Pan sauces are à la minute sauces made in the same pan in which ingredients, especially meats, have been sautéed, seared or pan-fried. Wise cooks know that the tasty brown bits, also known as sucs, that are left on the bottom of a pan, are as good as gold. By learning how to take advantage of these delicious, caramelized bits, you will be able to create quick and highly flavourful pan sauces, which will take each dish that you make to a whole new level.
In this lesson, we will show you how to properly develop sucs and how to utilize them to build delicious pan sauces. We will also show you how to integrate your own personal twists to build both simple and complex sauces with many layers of flavor. You will learn how to safely and properly deglaze the pan and how to achieve the proper sauce consistency. We will also show you how to enrich and finish pan sauces in order to balance their flavor and give them a beautiful, glossy sheen.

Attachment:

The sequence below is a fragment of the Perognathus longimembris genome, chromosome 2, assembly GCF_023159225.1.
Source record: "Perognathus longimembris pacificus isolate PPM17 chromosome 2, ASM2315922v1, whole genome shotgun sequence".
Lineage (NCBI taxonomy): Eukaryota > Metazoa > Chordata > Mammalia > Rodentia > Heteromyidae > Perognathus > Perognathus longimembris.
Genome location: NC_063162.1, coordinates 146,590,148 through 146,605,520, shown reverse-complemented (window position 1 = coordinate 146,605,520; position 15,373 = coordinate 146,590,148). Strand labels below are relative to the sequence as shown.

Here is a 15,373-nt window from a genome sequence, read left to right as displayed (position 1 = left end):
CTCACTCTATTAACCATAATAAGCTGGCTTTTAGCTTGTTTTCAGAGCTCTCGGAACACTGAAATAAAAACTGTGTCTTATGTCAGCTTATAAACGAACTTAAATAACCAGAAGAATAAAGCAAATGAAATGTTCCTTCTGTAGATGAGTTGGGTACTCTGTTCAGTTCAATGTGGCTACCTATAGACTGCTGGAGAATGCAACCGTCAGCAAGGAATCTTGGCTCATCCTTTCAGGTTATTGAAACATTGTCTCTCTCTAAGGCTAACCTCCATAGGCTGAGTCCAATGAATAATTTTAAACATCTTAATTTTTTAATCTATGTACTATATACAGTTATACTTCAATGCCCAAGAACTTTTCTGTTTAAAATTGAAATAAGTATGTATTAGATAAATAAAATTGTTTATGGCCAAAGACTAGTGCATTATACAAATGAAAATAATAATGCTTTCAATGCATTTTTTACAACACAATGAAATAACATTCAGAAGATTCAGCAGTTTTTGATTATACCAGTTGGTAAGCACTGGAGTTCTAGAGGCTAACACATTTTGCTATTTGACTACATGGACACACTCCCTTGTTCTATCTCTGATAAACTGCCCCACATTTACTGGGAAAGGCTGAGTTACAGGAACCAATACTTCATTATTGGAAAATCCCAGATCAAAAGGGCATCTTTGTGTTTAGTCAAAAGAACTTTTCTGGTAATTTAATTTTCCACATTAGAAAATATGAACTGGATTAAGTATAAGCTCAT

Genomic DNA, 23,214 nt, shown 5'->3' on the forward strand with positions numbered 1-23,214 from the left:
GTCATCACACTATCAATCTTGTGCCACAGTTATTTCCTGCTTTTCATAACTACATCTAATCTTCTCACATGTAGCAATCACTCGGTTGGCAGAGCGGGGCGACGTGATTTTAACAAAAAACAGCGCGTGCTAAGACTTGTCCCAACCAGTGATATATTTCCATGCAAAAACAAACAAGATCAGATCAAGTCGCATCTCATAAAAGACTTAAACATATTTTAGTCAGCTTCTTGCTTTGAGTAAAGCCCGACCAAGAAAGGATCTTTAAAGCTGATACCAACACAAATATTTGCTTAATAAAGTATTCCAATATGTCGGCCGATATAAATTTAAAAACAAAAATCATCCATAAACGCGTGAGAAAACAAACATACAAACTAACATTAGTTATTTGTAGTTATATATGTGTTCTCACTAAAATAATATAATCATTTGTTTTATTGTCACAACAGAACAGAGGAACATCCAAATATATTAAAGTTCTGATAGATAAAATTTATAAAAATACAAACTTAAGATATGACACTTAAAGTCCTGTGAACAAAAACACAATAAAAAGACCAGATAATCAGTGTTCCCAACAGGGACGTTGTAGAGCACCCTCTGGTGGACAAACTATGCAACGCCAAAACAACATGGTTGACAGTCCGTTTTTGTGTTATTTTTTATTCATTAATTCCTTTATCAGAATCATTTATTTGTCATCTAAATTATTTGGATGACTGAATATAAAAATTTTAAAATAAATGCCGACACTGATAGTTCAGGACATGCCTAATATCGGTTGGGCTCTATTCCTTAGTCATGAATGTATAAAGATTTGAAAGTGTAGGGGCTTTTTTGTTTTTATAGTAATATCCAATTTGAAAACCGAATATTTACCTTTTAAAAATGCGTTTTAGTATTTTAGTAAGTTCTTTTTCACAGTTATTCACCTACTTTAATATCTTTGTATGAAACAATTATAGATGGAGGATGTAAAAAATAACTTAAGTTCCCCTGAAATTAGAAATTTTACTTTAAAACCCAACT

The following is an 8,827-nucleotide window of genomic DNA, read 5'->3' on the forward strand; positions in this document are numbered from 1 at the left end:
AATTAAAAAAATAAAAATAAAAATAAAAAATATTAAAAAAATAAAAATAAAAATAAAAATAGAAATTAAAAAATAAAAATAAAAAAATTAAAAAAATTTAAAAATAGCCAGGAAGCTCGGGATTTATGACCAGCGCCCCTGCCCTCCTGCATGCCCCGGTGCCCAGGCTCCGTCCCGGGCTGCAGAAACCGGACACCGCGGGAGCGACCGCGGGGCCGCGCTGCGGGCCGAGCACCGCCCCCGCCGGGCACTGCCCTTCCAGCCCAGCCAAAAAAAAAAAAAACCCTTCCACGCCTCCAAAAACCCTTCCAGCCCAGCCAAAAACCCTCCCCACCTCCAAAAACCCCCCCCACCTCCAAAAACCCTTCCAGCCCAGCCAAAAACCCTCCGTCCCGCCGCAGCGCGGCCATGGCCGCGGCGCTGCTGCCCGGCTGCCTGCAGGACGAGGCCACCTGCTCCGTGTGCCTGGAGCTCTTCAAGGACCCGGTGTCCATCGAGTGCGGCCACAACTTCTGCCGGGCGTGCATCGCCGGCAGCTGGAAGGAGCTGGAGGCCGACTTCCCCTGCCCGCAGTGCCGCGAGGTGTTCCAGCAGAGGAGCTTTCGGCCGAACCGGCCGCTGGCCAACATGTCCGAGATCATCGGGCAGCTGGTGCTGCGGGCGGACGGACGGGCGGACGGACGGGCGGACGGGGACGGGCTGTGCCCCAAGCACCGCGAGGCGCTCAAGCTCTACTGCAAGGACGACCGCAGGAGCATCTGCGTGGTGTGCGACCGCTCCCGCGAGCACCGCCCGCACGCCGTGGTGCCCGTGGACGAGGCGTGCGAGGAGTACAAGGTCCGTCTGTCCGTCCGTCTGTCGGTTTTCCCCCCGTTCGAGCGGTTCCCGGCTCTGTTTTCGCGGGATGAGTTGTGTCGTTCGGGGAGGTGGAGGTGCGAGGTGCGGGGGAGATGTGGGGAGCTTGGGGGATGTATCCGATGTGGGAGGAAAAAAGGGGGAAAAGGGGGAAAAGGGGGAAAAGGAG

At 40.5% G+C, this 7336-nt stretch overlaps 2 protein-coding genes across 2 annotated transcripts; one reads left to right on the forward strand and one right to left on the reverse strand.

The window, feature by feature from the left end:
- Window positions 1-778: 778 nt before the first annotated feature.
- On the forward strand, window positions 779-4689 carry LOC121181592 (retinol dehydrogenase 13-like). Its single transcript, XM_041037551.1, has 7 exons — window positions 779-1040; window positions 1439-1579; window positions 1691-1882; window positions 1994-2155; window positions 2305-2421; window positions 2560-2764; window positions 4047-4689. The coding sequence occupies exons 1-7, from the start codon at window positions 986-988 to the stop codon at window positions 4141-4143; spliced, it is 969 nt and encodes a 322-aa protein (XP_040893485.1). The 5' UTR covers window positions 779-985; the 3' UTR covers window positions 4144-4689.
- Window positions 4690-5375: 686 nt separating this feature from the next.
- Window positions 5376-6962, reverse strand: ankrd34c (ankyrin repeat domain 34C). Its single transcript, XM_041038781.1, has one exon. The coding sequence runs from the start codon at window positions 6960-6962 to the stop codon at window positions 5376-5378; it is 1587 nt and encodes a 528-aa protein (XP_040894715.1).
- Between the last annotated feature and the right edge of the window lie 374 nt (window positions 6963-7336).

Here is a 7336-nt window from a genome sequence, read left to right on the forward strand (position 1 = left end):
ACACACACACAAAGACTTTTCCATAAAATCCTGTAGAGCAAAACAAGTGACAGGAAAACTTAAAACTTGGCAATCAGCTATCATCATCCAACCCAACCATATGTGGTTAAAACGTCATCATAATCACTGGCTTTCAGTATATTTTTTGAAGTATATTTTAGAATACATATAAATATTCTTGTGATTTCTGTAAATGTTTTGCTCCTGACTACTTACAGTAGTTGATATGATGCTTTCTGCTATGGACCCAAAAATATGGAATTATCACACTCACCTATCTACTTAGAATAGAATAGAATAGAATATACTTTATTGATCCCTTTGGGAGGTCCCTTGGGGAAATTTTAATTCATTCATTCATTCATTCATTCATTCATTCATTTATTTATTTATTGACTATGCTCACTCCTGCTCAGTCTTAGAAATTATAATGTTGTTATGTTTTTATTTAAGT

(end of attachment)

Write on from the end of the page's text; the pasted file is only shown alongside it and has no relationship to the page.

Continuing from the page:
Knowing how to make a delicious pan sauce is one of the differences between an average cook and a skilled chef. That is why the saucier station in any high-end restaurant is a well respected and often sought after position.
Cooking Video Techniques
By learning how to butcher a whole chicken yourself into 8 or 10 cut, you will save money. Not only will you be able to use individual pieces for particular recipes, such as the chicken breast, legs, or wings, you will have leftover bones to make chicken stock.
How to cook a chicken or turkey may not be a mystery, but how long to cook poultry can be. The easy answer is it needs to be cooked until it is done. Here, we'll show you the key indicators to look for when cooking white meat poultry.
Save money by deboning a chicken breast yourself. Don't let the butcher do this for you! You will be able to save the leftover bones to make chicken stock.
When a recipe calls for chicken stock, it is best if you use homemade; however, in a pinch, you can find some some quick, easy options right on the supermarket shelf.
This technique will teach you how to properly butcher a whole chicken (or any type of poultry). In this video, we show you how to remove the chicken wings, chicken thighs, chicken drumsticks and chicken breasts. By butchering your own whole chicken, you'll be saving money. Save the left over bones to make great stocks, such as chicken stock or duck stock.
Underneath the chicken breast is a piece of meat called the tenderloin. Attached to the tenderloin is a tough, white tendon. It can be left in and cooked, however it is more pleasant to eat if removed.